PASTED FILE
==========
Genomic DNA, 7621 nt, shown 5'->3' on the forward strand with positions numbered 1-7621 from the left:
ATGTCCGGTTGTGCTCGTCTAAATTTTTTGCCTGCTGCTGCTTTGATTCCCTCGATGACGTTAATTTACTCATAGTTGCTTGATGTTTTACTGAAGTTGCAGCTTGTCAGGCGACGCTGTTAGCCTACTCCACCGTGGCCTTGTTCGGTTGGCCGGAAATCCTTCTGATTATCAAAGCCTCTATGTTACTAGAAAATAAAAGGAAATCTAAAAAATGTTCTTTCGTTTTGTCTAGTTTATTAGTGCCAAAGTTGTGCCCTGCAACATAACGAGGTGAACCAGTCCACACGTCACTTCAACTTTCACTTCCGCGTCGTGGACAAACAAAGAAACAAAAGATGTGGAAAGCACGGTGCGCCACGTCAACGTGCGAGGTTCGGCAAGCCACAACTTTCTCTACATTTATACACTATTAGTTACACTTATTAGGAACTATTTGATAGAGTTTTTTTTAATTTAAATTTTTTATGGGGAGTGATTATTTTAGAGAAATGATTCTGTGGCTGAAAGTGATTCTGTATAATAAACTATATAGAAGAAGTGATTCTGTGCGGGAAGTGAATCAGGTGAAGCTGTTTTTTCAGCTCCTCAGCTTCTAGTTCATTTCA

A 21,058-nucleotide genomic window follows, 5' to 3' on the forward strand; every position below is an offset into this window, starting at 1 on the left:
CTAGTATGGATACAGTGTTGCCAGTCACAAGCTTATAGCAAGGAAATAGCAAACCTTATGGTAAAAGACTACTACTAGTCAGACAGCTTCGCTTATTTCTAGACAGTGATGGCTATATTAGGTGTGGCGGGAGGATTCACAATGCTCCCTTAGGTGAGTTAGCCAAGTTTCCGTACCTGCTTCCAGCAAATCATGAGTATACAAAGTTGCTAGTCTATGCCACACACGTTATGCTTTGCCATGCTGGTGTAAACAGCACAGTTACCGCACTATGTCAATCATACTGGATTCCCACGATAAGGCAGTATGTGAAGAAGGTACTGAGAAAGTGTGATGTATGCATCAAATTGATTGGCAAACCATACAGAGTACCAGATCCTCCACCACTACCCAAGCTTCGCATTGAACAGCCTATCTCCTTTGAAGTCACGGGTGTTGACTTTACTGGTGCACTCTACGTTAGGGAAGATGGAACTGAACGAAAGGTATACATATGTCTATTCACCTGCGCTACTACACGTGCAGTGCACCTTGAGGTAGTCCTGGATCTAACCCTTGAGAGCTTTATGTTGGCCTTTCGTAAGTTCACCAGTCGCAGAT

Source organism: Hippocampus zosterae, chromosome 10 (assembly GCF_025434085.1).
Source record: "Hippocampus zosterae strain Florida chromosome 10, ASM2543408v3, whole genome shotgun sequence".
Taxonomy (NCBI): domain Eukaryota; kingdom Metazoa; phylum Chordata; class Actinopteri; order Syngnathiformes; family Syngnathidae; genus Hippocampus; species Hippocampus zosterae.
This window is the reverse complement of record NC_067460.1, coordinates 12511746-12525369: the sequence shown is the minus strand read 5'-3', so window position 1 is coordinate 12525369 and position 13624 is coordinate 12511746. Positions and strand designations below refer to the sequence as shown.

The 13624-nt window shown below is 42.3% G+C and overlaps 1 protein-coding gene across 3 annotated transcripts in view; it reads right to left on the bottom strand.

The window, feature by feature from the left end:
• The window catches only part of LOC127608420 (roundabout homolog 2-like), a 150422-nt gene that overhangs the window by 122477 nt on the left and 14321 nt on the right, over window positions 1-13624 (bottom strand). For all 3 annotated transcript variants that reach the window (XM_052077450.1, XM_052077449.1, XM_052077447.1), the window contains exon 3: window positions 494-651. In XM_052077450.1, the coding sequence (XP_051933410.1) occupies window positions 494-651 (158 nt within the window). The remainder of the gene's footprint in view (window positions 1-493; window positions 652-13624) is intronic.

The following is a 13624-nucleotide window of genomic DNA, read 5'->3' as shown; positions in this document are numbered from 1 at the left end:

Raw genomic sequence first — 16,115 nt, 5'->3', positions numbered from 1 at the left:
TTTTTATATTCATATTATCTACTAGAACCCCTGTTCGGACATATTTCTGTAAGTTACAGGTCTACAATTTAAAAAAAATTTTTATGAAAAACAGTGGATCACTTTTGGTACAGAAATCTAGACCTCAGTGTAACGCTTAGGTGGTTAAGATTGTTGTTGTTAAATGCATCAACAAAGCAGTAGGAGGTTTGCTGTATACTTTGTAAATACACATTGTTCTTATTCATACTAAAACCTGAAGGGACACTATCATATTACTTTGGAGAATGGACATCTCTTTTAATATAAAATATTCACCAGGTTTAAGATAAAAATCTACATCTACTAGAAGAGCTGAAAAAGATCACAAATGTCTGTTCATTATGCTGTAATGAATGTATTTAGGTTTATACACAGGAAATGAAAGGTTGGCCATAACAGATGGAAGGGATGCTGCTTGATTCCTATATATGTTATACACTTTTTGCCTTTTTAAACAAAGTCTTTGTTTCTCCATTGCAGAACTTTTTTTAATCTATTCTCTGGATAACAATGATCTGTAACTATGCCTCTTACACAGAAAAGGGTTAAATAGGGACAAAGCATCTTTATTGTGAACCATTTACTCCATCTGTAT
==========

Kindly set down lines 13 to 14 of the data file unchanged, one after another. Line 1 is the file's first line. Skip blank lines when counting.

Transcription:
Raw genomic sequence first — 16,115 nt, 5'->3', positions numbered from 1 at the left:
TTTTTATATTCATATTATCTACTAGAACCCCTGTTCGGACATATTTCTGTAAGTTACAGGTCTACAATTTAAAAAAAATTTTTATGAAAAACAGTGGATCACTTTTGGTACAGAAATCTAGACCTCAGTGTAACGCTTAGGTGGTTAAGATTGTTGTTGTTAAATGCATCAACAAAGCAGTAGGAGGTTTGCTGTATACTTTGTAAATACACATTGTTCTTATTCATACTAAAACCTGAAGGGACACTATCATATTACTTTGGAGAATGGACATCTCTTTTAATATAAAATATTCACCAGGTTTAAGATAAAAATCTACATCTACTAGAAGAGCTGAAAAAGATCACAAATGTCTGTTCATTATGCTGTAATGAATGTATTTAGGTTTATACACAGGAAATGAAAGGTTGGCCATAACAGATGGAAGGGATGCTGCTTGATTCCTATATATGTTATACACTTTTTGCCTTTTTAAACAAAGTCTTTGTTTCTCCATTGCAGAACTTTTTTTAATCTATTCTCTGGATAACAATGATCTGTAACTATGCCTCTTACACAGAAAAGGGTTAAATAGGGACAAAGCATCTTTATTGTGAACCATTTACTCCATCTGTAT